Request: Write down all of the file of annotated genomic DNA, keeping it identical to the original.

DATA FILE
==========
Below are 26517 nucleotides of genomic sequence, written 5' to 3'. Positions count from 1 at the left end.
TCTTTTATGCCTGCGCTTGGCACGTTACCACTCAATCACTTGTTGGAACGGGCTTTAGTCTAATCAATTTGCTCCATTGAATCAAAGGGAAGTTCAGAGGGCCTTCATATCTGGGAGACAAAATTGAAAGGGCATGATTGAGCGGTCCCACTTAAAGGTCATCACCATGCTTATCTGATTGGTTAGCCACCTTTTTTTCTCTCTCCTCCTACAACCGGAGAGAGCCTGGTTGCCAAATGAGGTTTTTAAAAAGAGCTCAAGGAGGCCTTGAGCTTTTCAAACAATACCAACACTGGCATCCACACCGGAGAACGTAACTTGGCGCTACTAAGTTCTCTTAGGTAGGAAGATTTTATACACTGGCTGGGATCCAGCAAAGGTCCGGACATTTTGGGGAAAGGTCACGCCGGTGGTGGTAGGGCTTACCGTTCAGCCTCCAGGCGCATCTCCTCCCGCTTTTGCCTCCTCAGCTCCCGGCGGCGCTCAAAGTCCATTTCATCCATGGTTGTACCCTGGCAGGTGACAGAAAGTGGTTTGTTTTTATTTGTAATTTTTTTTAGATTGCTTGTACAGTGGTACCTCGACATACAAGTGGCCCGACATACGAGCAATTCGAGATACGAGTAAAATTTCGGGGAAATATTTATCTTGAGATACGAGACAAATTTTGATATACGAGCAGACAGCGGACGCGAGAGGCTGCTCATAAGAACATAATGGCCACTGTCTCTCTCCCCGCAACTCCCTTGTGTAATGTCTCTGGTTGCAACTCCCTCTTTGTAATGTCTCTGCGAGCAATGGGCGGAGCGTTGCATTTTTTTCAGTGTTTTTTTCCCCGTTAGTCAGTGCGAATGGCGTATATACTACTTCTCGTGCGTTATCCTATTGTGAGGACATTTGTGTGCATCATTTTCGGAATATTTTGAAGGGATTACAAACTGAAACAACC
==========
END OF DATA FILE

Below are 26517 nucleotides of genomic sequence, written 5' to 3'. Positions count from 1 at the left end.
TCTTTTATGCCTGCGCTTGGCACGTTACCACTCAATCACTTGTTGGAACGGGCTTTAGTCTAATCAATTTGCTCCATTGAATCAAAGGGAAGTTCAGAGGGCCTTCATATCTGGGAGACAAAATTGAAAGGGCATGATTGAGCGGTCCCACTTAAAGGTCATCACCATGCTTATCTGATTGGTTAGCCACCTTTTTTTCTCTCTCCTCCTACAACCGGAGAGAGCCTGGTTGCCAAATGAGGTTTTTAAAAAGAGCTCAAGGAGGCCTTGAGCTTTTCAAACAATACCAACACTGGCATCCACACCGGAGAACGTAACTTGGCGCTACTAAGTTCTCTTAGGTAGGAAGATTTTATACACTGGCTGGGATCCAGCAAAGGTCCGGACATTTTGGGGAAAGGTCACGCCGGTGGTGGTAGGGCTTACCGTTCAGCCTCCAGGCGCATCTCCTCCCGCTTTTGCCTCCTCAGCTCCCGGCGGCGCTCAAAGTCCATTTCATCCATGGTTGTACCCTGGCAGGTGACAGAAAGTGGTTTGTTTTTATTTGTAATTTTTTTTAGATTGCTTGTACAGTGGTACCTCGACATACAAGTGGCCCGACATACGAGCAATTCGAGATACGAGTAAAATTTCGGGGAAATATTTATCTTGAGATACGAGACAAATTTTGATATACGAGCAGACAGCGGACGCGAGAGGCTGCTCATAAGAACATAATGGCCACTGTCTCTCTCCCCGCAACTCCCTTGTGTAATGTCTCTGGTTGCAACTCCCTCTTTGTAATGTCTCTGCGAGCAATGGGCGGAGCGTTGCATTTTTTTCAGTGTTTTTTTCCCCGTTAGTCAGTGCGAATGGCGTATATACTACTTCTCGTGCGTTATCCTATTGTGAGGACATTTGTGTGCATCATTTTCGGAATATTTTGAAGGGATTACAAACTGAAACAACC